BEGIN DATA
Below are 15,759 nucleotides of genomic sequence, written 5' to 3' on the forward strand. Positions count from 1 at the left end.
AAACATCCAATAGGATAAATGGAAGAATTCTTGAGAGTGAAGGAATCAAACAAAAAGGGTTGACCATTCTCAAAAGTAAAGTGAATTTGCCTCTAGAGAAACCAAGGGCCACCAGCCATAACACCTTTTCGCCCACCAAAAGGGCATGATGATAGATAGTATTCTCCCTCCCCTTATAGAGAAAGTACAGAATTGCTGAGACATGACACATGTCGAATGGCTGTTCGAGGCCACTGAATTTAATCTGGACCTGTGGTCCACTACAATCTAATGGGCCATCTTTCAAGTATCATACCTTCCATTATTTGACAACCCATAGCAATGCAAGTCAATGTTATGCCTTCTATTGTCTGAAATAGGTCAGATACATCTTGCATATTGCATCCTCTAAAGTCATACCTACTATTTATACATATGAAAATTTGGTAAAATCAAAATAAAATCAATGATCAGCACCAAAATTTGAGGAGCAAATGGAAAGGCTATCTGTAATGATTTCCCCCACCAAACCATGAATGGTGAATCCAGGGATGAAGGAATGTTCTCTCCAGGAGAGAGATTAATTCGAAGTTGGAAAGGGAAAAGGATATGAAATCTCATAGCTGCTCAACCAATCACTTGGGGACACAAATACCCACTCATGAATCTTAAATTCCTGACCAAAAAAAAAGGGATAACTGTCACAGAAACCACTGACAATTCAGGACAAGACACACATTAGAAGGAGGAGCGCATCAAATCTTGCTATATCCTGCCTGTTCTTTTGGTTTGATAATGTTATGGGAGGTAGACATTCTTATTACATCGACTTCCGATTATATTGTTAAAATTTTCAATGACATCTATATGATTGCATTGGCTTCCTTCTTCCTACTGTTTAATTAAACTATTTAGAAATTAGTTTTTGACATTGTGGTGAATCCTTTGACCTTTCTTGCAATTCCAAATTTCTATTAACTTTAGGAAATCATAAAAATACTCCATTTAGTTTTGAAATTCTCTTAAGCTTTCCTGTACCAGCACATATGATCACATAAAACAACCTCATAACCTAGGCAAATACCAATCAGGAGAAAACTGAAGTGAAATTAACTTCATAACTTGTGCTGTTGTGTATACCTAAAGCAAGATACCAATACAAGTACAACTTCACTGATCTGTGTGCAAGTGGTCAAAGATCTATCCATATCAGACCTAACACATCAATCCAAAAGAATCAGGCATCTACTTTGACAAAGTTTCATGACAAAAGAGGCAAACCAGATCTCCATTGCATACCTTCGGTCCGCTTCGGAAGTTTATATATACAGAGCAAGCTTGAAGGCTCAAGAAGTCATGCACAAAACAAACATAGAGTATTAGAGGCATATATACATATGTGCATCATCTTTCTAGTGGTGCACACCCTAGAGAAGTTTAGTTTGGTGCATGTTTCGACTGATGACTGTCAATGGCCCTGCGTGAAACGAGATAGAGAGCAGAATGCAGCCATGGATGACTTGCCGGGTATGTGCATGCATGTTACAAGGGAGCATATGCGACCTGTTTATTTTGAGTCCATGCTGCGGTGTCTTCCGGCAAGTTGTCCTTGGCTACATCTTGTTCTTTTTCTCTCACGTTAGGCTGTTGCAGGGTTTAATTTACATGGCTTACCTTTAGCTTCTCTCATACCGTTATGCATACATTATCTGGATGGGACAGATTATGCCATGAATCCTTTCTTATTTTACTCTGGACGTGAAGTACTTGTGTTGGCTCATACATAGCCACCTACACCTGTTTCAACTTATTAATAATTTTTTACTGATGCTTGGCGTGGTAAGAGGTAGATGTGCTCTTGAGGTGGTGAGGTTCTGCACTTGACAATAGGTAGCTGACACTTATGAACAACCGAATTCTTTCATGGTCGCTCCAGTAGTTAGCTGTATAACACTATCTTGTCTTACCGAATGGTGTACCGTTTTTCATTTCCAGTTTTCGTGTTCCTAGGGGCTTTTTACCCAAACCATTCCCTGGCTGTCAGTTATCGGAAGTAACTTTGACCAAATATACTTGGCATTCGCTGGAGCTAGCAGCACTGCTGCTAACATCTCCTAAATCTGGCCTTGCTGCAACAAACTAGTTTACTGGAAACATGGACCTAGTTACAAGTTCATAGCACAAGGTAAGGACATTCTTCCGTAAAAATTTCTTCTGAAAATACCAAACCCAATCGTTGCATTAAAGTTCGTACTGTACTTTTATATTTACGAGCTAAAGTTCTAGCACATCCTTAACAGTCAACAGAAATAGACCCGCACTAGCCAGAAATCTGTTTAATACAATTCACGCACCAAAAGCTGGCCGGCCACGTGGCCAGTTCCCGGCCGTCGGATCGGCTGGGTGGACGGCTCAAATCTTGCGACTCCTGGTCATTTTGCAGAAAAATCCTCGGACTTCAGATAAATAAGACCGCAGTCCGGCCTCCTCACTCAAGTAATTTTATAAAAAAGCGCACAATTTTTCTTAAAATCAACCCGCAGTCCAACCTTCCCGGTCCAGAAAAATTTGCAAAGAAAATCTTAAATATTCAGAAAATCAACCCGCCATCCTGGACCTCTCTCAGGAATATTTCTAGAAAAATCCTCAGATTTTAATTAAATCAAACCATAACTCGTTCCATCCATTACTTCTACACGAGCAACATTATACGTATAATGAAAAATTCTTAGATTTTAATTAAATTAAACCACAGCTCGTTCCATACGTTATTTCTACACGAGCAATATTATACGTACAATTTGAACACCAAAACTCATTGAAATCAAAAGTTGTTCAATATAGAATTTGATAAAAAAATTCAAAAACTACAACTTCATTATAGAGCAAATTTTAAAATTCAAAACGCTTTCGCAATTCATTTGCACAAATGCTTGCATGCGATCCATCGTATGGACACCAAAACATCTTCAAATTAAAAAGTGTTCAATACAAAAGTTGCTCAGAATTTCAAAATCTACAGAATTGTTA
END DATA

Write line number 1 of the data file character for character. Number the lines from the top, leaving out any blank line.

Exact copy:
Below are 15,759 nucleotides of genomic sequence, written 5' to 3' on the forward strand. Positions count from 1 at the left end.